The authorities have dealt harshly with past protests. On May 13, 100 police attacked and dispersed 200 workers who had blocked Guizhou provincial government offices.

Singapore Airlines push for pay cut

Singapore Airlines demanded that its pilots take pay cuts in negotiations this week with the Airline Pilots Association, Singapore (ALP-S). Management is proposing a 22.5 percent cut to captains’ salaries and 15 percent for first officers. The company is also demanding pilots take 10 to 12 days compulsory unpaid leave every two months to cut costs.

While the airline said it would consider reducing the number of compulsory days off, it is insistent on the pay reductions. It claims to have suffered a $204 million profit loss because of the impact of SARS on air travel.

The ALP-S is worried that it will not be able get its members to accept the wage reduction on top of recent cuts to flight allowances. Instead of organising a united fight against the attacks, the ALP-S is attempting to make cost reductions by demanding that the airline shed its overseas-based pilots. ALP-S spokesman Captain Frank John said that the overseas-based pilots were not “part of the family”.

Malaysian workers sacked for refusing night shift

Over half of the 120 employees of the government-owned air conditioner manufacturer OYL-Condair Industries, have signed a letter to management demanding the reinstatement of five employees who were sacked for refusing to move to night shift work. The dispute began when management decided to keep the factory operating 24 hours a day and nominated 13 workers for the nightshift. The 13 initially refused, but after pressure from management eight accepted.

The employees are members of the Electrical Industries Workers Union. One of those sacked is the union representative who has worked at the factory for 20 years. The workers are claiming the sackings are unfair because the company could have got volunteers to work the new shift.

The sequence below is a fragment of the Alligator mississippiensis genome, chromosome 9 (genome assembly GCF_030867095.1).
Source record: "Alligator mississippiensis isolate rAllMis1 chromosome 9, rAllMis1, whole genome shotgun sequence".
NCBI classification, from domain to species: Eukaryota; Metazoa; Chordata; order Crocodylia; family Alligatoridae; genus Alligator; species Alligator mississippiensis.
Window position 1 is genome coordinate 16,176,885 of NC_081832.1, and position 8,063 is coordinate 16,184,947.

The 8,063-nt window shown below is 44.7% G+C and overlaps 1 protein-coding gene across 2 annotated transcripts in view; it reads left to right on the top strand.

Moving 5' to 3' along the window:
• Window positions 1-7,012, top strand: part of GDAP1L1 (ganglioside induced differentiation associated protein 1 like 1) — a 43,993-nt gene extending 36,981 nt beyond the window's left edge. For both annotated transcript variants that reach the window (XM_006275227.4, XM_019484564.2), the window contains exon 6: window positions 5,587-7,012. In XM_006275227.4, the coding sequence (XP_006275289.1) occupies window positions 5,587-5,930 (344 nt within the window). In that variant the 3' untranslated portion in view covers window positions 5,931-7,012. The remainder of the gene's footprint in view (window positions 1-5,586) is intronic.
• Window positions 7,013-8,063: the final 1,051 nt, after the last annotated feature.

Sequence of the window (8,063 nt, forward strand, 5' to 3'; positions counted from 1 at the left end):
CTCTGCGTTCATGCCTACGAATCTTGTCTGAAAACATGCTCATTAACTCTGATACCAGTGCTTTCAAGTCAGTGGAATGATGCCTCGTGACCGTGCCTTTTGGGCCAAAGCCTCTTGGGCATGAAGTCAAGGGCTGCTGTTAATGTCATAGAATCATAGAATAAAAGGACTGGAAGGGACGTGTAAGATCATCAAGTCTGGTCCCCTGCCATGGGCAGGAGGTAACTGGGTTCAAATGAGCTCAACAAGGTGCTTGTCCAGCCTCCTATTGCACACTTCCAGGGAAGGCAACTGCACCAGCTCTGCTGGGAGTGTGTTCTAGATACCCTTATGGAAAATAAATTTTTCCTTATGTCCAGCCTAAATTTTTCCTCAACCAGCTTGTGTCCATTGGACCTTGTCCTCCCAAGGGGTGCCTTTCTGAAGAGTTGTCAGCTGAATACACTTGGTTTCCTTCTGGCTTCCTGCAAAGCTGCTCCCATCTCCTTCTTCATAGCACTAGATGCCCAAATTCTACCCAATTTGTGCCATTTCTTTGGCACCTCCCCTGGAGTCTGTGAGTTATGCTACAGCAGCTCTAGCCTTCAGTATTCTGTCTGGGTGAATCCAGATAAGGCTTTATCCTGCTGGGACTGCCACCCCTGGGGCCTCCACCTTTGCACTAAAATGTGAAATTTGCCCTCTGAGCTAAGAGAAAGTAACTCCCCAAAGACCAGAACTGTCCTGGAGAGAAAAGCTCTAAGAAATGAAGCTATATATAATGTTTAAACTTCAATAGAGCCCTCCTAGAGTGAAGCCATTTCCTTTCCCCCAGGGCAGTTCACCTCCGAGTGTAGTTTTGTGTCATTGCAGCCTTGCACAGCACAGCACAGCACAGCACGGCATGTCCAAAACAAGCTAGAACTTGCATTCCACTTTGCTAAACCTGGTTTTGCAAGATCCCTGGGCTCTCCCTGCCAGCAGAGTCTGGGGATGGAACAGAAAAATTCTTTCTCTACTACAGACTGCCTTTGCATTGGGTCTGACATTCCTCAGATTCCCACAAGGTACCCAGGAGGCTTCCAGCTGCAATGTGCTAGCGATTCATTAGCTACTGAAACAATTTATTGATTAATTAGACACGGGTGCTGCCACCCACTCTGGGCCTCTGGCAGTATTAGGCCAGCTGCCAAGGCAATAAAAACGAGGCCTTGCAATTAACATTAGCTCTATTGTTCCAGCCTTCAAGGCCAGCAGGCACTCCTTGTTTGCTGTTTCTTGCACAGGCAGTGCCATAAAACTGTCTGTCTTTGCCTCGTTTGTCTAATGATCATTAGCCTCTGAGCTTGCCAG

The sacked workers have submitted a complaint to the Industrial Relations Department but were told it will take up to six weeks before their case can be heard. A spokesman said the Minister for Industrial Relations can refer the matter to the industrial court or simply close the case.

Australia and the Pacific

Australian metal workers continue 24-hour picket

Workers at metal manufacturer Morris McMahon are continuing around-the-clock picketing despite attempts by the management to break the 11-week strike. The workers went on strike on March 10 after negotiations broke down when the management refused to increase a two percent pay rise offer. The mainly female workers are paid about $12 an hour and claim that the company has been withholding tool and tea allowances for years.

Management is also demanding the introduction of afternoon shifts and abolition of an established four-day week. Employees currently work extended days, allowing them to take long weekends.

According to the workers, management prepared for industrial action by employing casuals from a company called Frontline and training them in all aspects of production. The casuals, and about 20 other workers who refused to join the strike, are bused through picket lines every day by the police. The owner Judith Beswick has gained a court injunction to prohibit strikers blocking the bus. Last week the bus was held up for two hours as pickets scuffled with the police.

A union delegate told the World Socialist Web Site: “We’ve got a guy here with 20 years service and he gets $12.80 an hour after all that time. Fourteen years ago in this place it was $10 an hour and now its $12. The pay rises are so small people are always behind the eight ball.” He said that staff inside the plant had signed individual work contracts on the employer’s demand and been bribed with $1,000 bonus.

Negotiations break down at Electrolux

About 1,000 workers at Electrolux’s electrical appliance plant in the NSW regional town Orange staged rolling stoppages on May 27 in support of a new work agreement and for an improved wage offer.

The company responded to the industrial action by ending negotiations with the Australian Workers Union on May 28. The two-month negotiations became bogged down over wage and holiday conditions. Details of these differences have not been made public.

The company accused the union of forcing employees to participate in the stoppages. Union delegates claim that managers had threatened to sack workers if they supported the action.